In 1999, seven years after she went missing, nursing home employees found Ms. Kopta wandering the streets of Puerto Rico. She refused to discuss her private life or background with the nursing home staff, Chief Kohlhepp said, so they crafted a sparse narrative on her origins: A cruise ship from Europe had dropped her off on one of the beaches.
At the time, her husband and relatives were beginning to believe that maybe she was dead.
“It was hard on all of us because we — my mother, my sister and myself — we worried about her constantly,” Ms. Smith said.
Last year, likely because of her dementia, Ms. Kopta “leaked enough details about her identity that they were able to connect enough dots to contact us,” Chief Kohlhepp said.
Workers at the nursing home, the name of which was not shared by the authorities, took a DNA swab of the woman in their care and sent it to investigators. DNA samples were then collected from Ms. Smith and Ms. Kopta’s nephew.
The samples were sent to a lab, where a familial test concluded that the woman in Puerto Rico was indeed Ms. Kopta, the police said. Even before the results came back, investigators had believed for months that the older woman in a photo from Puerto Rico was Ms. Kopta, her long brown hair from the ’90s now trimmed and graying.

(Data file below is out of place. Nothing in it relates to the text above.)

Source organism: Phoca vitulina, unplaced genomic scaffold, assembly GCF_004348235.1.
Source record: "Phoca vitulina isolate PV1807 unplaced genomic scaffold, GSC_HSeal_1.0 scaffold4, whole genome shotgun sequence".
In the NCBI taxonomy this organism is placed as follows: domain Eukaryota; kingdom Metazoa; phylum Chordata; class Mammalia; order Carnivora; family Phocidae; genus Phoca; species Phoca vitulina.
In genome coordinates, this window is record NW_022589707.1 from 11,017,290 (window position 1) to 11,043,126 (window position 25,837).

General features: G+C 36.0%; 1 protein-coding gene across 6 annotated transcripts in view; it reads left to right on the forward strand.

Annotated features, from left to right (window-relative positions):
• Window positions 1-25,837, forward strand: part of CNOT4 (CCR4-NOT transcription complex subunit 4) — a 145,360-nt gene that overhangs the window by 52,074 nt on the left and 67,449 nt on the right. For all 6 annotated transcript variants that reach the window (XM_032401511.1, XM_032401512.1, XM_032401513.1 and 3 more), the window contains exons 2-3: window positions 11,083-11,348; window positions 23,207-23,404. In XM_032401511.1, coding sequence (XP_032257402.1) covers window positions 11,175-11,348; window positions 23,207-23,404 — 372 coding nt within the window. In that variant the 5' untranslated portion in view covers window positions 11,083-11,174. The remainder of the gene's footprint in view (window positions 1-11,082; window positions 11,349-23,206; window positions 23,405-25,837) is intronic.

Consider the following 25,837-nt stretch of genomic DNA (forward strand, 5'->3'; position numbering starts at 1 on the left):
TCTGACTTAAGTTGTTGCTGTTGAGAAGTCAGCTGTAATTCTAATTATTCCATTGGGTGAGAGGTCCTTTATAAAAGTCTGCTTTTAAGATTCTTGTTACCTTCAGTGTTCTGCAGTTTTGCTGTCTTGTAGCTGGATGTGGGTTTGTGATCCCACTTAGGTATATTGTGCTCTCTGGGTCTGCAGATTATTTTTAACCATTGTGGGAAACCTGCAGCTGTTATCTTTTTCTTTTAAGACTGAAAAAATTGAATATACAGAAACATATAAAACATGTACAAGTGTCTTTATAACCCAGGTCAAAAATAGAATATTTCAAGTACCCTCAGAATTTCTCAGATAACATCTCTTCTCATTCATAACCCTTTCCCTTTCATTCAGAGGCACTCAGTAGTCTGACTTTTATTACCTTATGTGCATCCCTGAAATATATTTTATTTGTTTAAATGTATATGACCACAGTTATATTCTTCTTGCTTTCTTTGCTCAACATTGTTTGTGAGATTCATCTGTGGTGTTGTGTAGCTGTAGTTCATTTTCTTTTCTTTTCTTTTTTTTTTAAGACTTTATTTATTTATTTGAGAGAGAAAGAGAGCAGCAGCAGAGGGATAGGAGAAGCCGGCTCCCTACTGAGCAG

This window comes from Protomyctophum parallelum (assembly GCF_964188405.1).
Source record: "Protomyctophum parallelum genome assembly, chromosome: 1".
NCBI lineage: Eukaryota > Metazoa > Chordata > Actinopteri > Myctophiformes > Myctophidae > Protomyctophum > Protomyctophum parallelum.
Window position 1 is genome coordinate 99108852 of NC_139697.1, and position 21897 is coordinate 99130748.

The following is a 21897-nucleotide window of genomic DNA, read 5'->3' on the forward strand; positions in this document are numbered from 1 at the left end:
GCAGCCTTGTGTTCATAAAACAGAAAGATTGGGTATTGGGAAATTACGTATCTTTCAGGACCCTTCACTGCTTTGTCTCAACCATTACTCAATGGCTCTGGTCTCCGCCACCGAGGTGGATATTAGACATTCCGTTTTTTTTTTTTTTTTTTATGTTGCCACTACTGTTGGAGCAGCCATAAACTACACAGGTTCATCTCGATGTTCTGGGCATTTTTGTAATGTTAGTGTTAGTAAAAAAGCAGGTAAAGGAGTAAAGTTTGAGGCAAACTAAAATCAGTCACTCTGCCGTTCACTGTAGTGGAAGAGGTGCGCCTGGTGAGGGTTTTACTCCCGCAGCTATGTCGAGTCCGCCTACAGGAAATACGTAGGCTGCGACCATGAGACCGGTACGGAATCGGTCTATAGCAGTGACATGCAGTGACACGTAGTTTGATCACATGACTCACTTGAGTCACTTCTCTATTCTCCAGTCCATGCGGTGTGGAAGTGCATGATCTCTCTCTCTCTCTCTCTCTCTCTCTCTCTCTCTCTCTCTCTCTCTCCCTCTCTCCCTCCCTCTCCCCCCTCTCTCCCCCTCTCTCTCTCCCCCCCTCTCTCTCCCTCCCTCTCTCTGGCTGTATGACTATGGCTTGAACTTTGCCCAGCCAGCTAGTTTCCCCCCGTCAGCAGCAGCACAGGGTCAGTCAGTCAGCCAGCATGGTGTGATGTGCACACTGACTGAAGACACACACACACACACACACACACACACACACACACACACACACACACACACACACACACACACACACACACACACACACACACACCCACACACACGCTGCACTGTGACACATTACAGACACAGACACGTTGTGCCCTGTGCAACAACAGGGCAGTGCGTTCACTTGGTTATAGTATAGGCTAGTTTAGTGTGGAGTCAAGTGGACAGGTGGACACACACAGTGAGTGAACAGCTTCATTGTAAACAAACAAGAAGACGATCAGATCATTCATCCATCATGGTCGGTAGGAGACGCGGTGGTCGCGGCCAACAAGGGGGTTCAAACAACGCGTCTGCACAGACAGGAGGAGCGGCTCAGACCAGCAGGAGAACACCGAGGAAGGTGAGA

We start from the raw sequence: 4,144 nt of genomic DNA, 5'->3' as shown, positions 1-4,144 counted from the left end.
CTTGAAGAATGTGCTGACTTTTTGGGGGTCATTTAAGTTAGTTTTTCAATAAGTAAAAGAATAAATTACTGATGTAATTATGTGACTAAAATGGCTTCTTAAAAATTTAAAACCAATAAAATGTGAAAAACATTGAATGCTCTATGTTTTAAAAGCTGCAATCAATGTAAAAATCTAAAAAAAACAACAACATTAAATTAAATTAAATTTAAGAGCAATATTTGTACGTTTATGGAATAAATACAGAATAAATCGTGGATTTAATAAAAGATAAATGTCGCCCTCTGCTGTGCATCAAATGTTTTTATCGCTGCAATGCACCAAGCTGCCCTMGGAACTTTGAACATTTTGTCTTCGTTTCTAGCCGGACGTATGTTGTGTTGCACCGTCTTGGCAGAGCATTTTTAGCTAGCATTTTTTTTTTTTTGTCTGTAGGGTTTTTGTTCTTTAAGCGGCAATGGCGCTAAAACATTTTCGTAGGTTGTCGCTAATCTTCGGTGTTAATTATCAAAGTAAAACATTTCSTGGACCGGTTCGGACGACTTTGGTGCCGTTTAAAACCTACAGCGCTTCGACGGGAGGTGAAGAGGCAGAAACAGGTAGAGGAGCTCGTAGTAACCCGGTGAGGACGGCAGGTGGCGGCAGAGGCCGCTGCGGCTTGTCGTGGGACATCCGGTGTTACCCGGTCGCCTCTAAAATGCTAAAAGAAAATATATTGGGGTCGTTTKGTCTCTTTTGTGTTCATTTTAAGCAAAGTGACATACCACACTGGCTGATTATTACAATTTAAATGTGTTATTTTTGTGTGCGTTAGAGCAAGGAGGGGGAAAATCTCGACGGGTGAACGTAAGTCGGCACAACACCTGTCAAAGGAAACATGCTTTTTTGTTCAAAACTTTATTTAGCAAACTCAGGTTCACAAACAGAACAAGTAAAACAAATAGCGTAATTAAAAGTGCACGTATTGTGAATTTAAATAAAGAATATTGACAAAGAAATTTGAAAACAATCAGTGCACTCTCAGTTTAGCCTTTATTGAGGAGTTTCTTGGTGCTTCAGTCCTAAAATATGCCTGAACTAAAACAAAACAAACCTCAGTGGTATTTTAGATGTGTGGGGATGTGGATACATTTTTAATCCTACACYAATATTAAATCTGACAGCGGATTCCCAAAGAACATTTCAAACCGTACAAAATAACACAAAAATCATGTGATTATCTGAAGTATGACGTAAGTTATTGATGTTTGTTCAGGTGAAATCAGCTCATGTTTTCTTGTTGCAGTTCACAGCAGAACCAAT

Ms. Smith said she was planning to visit her sister in Puerto Rico soon, even if the dementia means Ms. Kopta won’t remember her.
Mr. Kopta told The Associated Press that he was content just knowing what had happened to his wife.
“After 30 years, you try to forget about it,” he said. “Now, I can forget about it. We know what happened, and she is taken care of now.”